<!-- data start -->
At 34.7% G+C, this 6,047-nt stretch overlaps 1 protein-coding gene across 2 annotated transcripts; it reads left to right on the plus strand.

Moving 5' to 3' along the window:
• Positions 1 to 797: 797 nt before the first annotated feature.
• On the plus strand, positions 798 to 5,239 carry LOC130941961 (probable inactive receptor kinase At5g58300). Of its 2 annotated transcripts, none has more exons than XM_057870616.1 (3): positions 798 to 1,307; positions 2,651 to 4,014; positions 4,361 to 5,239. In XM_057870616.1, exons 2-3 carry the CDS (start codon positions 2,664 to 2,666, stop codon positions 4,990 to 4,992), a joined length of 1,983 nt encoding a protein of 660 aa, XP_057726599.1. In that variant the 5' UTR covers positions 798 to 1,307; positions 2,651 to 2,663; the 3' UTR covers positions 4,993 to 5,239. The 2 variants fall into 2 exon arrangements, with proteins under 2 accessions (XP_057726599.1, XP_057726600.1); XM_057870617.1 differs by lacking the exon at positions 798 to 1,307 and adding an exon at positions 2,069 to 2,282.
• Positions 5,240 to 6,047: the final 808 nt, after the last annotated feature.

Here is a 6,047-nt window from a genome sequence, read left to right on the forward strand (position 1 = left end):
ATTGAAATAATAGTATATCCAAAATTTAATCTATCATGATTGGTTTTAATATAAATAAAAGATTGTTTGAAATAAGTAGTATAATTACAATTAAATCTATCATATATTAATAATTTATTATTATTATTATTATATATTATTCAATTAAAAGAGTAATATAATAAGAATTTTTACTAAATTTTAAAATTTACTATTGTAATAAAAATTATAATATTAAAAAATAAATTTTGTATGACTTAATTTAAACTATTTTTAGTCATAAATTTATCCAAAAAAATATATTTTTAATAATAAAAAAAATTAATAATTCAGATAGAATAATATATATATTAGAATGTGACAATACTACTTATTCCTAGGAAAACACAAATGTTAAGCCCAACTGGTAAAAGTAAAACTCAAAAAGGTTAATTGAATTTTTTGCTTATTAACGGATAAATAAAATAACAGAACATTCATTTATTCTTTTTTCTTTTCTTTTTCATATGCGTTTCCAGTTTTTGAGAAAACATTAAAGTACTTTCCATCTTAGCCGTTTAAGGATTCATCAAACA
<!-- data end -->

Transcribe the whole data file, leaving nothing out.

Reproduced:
At 34.7% G+C, this 6,047-nt stretch overlaps 1 protein-coding gene across 2 annotated transcripts; it reads left to right on the plus strand.

Moving 5' to 3' along the window:
• Positions 1 to 797: 797 nt before the first annotated feature.
• On the plus strand, positions 798 to 5,239 carry LOC130941961 (probable inactive receptor kinase At5g58300). Of its 2 annotated transcripts, none has more exons than XM_057870616.1 (3): positions 798 to 1,307; positions 2,651 to 4,014; positions 4,361 to 5,239. In XM_057870616.1, exons 2-3 carry the CDS (start codon positions 2,664 to 2,666, stop codon positions 4,990 to 4,992), a joined length of 1,983 nt encoding a protein of 660 aa, XP_057726599.1. In that variant the 5' UTR covers positions 798 to 1,307; positions 2,651 to 2,663; the 3' UTR covers positions 4,993 to 5,239. The 2 variants fall into 2 exon arrangements, with proteins under 2 accessions (XP_057726599.1, XP_057726600.1); XM_057870617.1 differs by lacking the exon at positions 798 to 1,307 and adding an exon at positions 2,069 to 2,282.
• Positions 5,240 to 6,047: the final 808 nt, after the last annotated feature.

Here is a 6,047-nt window from a genome sequence, read left to right on the forward strand (position 1 = left end):
ATTGAAATAATAGTATATCCAAAATTTAATCTATCATGATTGGTTTTAATATAAATAAAAGATTGTTTGAAATAAGTAGTATAATTACAATTAAATCTATCATATATTAATAATTTATTATTATTATTATTATATATTATTCAATTAAAAGAGTAATATAATAAGAATTTTTACTAAATTTTAAAATTTACTATTGTAATAAAAATTATAATATTAAAAAATAAATTTTGTATGACTTAATTTAAACTATTTTTAGTCATAAATTTATCCAAAAAAATATATTTTTAATAATAAAAAAAATTAATAATTCAGATAGAATAATATATATATTAGAATGTGACAATACTACTTATTCCTAGGAAAACACAAATGTTAAGCCCAACTGGTAAAAGTAAAACTCAAAAAGGTTAATTGAATTTTTTGCTTATTAACGGATAAATAAAATAACAGAACATTCATTTATTCTTTTTTCTTTTCTTTTTCATATGCGTTTCCAGTTTTTGAGAAAACATTAAAGTACTTTCCATCTTAGCCGTTTAAGGATTCATCAAACA